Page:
What Does the IANA Transition Mean for Us?

IANA Transition

When I first worked with TCP/IP and the ARPAnet, there was no DNS. When one wanted to connect to a computer by name, the system looked in a table called “HOSTS.TXT” to find the IP address corresponding to the name. The growing file had to be downloaded every few days from a “nearby” host that had an authoritative copy. That process became unwieldy quite early in the history of the ‘net. Paul V. Mockapetris and John Postel created DNS to address that issue with distributed management of names and addresses.

The distributed nature of DNS allows local organizations to name their own hosts and subdomains. Companies register names with organizations called registrars that make sure there are not two organizations using learningtree.com, among other tasks.

Names are not the whole story. There are both IPv4 and IPv6 addresses that need to be managed. The management of names and addresses is a complex task. In the early days, there was the Internet Assigned Numbers Authority or IANA. For about thirty years, IANA was a task of Jon Postel and Joyce K. Reynolds. It is currently a function of the  Internet Corporation for Assigned Names and Numbers (ICANN) with oversight of the US Department of Commerce. You can learn more about the history on Wikipedia.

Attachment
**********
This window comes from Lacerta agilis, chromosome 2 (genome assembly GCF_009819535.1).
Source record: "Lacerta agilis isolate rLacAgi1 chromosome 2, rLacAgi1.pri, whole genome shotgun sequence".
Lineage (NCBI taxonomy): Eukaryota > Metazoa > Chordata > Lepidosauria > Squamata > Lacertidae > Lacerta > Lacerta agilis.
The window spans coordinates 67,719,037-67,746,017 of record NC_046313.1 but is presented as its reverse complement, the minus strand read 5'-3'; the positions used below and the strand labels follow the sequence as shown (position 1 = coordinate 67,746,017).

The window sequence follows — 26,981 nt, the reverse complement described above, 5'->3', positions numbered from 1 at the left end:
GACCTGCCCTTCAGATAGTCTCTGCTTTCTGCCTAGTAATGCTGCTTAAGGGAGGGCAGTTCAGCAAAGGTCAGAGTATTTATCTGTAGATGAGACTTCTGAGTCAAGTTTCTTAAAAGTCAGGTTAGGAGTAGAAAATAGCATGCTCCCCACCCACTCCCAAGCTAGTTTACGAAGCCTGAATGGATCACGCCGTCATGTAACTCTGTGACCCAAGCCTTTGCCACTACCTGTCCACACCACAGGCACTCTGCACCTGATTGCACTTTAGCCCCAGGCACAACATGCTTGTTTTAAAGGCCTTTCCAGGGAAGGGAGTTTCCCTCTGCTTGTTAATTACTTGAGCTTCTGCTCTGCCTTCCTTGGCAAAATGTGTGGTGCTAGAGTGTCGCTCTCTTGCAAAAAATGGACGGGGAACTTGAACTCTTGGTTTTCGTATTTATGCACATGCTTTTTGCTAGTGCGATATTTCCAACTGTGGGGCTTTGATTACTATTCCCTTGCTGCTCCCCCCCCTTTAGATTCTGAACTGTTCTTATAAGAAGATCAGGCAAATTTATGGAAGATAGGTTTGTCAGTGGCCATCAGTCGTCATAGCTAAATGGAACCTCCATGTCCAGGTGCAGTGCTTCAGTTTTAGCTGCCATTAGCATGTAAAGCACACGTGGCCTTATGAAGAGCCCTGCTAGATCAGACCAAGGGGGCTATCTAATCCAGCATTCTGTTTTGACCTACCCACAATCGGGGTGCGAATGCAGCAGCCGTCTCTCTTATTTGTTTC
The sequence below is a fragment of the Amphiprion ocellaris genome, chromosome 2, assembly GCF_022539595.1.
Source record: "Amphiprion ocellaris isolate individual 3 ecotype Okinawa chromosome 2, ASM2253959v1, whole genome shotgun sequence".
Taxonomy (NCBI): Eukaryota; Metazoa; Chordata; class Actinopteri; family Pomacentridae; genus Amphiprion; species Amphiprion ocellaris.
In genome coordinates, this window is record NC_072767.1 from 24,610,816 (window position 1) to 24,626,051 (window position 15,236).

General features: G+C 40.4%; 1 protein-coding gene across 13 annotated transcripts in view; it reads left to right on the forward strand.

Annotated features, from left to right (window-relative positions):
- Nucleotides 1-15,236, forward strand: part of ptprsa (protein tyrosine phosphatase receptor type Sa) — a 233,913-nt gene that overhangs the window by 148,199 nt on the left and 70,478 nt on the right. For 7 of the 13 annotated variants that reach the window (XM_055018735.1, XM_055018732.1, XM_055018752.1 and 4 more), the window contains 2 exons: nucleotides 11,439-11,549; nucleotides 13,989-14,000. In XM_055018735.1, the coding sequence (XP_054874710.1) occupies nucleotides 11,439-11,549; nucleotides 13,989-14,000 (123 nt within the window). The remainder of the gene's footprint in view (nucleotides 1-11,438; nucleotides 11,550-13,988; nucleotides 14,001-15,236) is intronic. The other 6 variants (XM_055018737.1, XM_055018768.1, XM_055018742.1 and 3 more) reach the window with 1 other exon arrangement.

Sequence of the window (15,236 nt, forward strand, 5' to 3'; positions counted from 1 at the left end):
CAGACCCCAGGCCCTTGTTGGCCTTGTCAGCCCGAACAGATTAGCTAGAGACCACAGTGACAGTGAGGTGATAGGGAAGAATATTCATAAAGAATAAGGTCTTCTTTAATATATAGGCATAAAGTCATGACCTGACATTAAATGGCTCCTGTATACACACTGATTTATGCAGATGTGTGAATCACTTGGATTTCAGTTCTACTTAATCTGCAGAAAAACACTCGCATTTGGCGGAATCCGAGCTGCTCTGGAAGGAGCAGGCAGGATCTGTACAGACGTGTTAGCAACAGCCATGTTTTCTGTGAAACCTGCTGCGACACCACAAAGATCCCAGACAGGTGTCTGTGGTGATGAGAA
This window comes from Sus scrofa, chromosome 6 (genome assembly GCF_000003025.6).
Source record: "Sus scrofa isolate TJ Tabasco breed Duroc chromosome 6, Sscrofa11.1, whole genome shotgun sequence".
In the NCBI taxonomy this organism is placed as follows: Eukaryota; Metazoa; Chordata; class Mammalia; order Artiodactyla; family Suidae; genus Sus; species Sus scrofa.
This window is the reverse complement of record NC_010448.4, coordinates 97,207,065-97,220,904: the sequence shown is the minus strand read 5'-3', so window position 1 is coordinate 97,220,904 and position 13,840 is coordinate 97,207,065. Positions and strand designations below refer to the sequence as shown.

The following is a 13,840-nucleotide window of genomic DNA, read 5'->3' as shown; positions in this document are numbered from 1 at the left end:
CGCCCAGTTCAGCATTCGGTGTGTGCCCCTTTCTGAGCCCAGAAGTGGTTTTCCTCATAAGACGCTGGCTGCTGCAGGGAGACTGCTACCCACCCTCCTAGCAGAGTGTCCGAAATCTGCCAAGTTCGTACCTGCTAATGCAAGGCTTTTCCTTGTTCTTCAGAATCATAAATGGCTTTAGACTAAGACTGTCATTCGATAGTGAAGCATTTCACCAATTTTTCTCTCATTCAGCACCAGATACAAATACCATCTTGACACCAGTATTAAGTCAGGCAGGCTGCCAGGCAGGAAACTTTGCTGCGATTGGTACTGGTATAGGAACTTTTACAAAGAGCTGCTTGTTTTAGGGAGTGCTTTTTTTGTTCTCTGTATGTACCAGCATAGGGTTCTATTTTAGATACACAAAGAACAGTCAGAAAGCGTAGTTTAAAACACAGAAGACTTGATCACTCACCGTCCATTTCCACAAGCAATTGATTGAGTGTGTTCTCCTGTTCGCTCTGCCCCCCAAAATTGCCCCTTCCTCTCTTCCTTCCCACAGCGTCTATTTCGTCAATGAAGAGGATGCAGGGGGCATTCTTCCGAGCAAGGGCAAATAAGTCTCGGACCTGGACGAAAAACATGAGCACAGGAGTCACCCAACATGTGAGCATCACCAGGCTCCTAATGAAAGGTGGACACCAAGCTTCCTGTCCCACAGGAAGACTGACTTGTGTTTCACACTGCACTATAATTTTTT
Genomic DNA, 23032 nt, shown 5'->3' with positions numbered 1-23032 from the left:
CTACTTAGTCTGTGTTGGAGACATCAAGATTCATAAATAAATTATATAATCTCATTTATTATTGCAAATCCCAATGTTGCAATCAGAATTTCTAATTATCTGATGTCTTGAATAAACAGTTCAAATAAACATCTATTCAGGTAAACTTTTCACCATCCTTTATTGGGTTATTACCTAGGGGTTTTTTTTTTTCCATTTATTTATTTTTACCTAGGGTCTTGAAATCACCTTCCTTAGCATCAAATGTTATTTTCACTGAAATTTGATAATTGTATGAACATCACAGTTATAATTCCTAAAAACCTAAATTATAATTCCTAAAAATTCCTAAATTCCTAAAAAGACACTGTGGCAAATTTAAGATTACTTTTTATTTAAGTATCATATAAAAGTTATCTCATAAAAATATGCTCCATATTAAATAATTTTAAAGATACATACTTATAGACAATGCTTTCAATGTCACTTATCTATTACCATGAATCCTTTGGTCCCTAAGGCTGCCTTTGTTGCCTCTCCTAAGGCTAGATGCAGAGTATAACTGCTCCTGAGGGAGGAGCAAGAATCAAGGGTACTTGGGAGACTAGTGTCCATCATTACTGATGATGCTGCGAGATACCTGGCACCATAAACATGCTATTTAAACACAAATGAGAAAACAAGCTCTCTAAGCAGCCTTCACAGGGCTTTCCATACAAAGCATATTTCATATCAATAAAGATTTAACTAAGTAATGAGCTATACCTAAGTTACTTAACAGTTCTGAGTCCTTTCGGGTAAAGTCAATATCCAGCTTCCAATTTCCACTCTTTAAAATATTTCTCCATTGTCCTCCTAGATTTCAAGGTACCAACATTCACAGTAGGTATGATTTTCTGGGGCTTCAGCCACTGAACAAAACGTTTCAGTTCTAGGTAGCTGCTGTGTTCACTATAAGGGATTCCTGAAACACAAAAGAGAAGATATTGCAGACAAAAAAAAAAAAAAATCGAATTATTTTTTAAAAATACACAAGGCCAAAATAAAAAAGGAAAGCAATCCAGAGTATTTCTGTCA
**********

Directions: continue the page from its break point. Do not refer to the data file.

Request for IANA transition

That’s where it gets complicated. Many people in the Internet community wanted the US Government to end its oversight. A process to do that has been going on for around twenty years! In August of this year, the National Telecommunications and Information Administration of the US Department of Commerce announced that the parties involved had met the criteria for the transition. The IANA took place at the beginning of this month.

IANA Statement

ICANN is a private multi-national body. That has members of the Internet community and some politicians concerned. They believe that the US government has shown itself to be neutral in the management of DNS and that a multi-national body might ultimately be controlled by countries hostile to the interests of a free and open internet. Others in the Internet community believe that the US government may at some point be hostile to their interests.

So what does this mean for us?

This is a bit more than us vs. them. It is about trying to ensure fairness in the governance of the Internet. Fairness also impacts cyber security. What if one group – be it a country or rogue actors – could control access to information by controlling DNS. In Learning Tree’s System and Network Security Introduction, we discuss how a malicious actor can disrupt DNS. An individual with authoritative control of DNS could, of course, do it more easily.

There are good arguments on both sides of this debate. Now that it’s a “done deal”, I’d love to hear your opinion in the comments below.

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